The timing hardware was the easy bit. Plotting the impact from the timings of three pickups is an interesting task to do in software. Not hard, but does need careful thought!

This is also quite difficult to test, as you want to get impacts to occur at a known position to within 0.5mm, to check your software against.

I tired a pendulum striker to hit the plate at exactly the same place every time as it got tedious finding and measuring pellet impact points to 0.5mm


Also interesting to note that different pellet shapes give different acoustic signals to process. Wad cutters, not suprisingly giving better sound signals to work off of.

_Shorty
Posts: 8
Joined: Sat Nov 30, 2019 12:07 am

Re: Need High Accuracy Electronic Target using triangulation

Sat Nov 30, 2019 12:16 am

Very interesting read! I was wondering yesterday how it was that nobody had come up with a reasonably-priced target system yet, given how cheap technology has become in recent years. Did you ever try the system you'd come up with with .22LR rounds? Or just pellets? I know Jeff, the guy that writes the OnTarget software in the video you posted at the top of the page. A problem with using paper impact sounds is obviously the paper could be gone for the next shot. A steel plate obviously gets around that problem. Some commercially available targets solve that with a rubber roll that you have to replace now and then. I see there are also laser targets available now, but I'm not sure how those function. I'd really like to know which targets Eley uses at their ammo test ranges, as it sounds like they're using something similar to the scanner idea.

richardtheboffin
Posts: 33
Joined: Thu Apr 19, 2012 12:04 pm

Re: Need High Accuracy Electronic Target using triangulation

Sat Nov 30, 2019 6:34 pm

_Shorty wrote:
Sat Nov 30, 2019 12:16 am
Very interesting read! I was wondering yesterday how it was that nobody had come up with a reasonably-priced target system yet, given how cheap technology has become in recent years. Did you ever try the system you'd come up with with .22LR rounds? Or just pellets? I know Jeff, the guy that writes the OnTarget software in the video you posted at the top of the page. A problem with using paper impact sounds is obviously the paper could be gone for the next shot. A steel plate obviously gets around that problem. Some commercially available targets solve that with a rubber roll that you have to replace now and then. I see there are also laser targets available now, but I'm not sure how those function. I'd really like to know which targets Eley uses at their ammo test ranges, as it sounds like they're using something similar to the scanner idea.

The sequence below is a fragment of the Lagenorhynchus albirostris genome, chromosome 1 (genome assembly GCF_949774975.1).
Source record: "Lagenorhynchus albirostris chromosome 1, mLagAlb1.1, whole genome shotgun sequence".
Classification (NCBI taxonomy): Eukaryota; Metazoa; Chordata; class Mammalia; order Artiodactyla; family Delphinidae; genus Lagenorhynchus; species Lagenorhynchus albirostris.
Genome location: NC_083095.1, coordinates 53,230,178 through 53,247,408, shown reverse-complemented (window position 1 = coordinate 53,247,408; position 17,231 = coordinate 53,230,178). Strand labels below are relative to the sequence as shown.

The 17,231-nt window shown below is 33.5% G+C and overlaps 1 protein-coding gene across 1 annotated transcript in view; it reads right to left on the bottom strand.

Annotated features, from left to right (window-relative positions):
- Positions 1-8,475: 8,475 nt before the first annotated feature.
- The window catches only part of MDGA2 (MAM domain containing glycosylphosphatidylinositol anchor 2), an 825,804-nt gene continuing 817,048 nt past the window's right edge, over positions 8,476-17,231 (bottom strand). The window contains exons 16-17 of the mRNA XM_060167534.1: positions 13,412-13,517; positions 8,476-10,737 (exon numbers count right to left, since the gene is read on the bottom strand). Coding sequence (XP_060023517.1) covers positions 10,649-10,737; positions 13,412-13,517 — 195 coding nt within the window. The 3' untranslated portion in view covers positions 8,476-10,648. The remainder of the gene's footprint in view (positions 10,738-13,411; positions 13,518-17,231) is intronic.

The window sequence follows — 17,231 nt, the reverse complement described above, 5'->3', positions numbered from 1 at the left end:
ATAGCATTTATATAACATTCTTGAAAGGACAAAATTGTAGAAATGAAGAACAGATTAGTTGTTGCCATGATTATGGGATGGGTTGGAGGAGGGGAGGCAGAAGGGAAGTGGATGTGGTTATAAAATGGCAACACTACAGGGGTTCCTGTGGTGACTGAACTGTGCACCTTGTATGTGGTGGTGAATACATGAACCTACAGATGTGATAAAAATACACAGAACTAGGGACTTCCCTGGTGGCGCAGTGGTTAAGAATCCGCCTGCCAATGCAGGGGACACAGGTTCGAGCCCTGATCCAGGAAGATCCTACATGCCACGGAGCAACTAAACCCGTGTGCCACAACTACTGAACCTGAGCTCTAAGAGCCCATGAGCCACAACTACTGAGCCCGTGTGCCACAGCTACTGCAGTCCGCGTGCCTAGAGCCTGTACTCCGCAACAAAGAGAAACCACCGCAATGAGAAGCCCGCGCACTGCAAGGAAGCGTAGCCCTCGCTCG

With supersonic rounds, you can pick up on the shockwave as the bullet passes a microphone array. Air gun pellets aren't going fast enough so I used the impact sound.

The math is all the same, it's not that difficult and the processing isn't that tough especially if the hardware is doing all the timing for you.

I just ran into the issue of physics! Accuracy of under 1mm means measuring small time differences of an 'event' that in comparison, takes a long time to occur.

It may be possible to use faster processing to record the entire pellet impact waveform insead of an edge trigger and from those waveforms make a more accurate time delay measurement.

I see that there is a Teensy that runs at 600mhz, so it should be able to sample the pellet impact at ultrasonic frequencies,

_Shorty
Posts: 8
Joined: Sat Nov 30, 2019 12:07 am

Re: Need High Accuracy Electronic Target using triangulation

Sat Nov 30, 2019 11:49 pm

Yeah, I shoot subsonic target rounds in 22LR, so the supersonic method wouldn't be of any use in that case. How thick of a plate did you find was sufficient for pellets in order to stop the ringing? I imagine a sheet of Dynamat from a car audio supplier would also help in that regard. Stick it to the back of the steel. They're designed to stop the sheet metal in a car from resonating and adding/altering the sound you hear from the stereo.

As for ultrasonic sampling, I imagine you could also run into limitations of the microphones, depending on what you use.

richardtheboffin
Posts: 33
Joined: Thu Apr 19, 2012 12:04 pm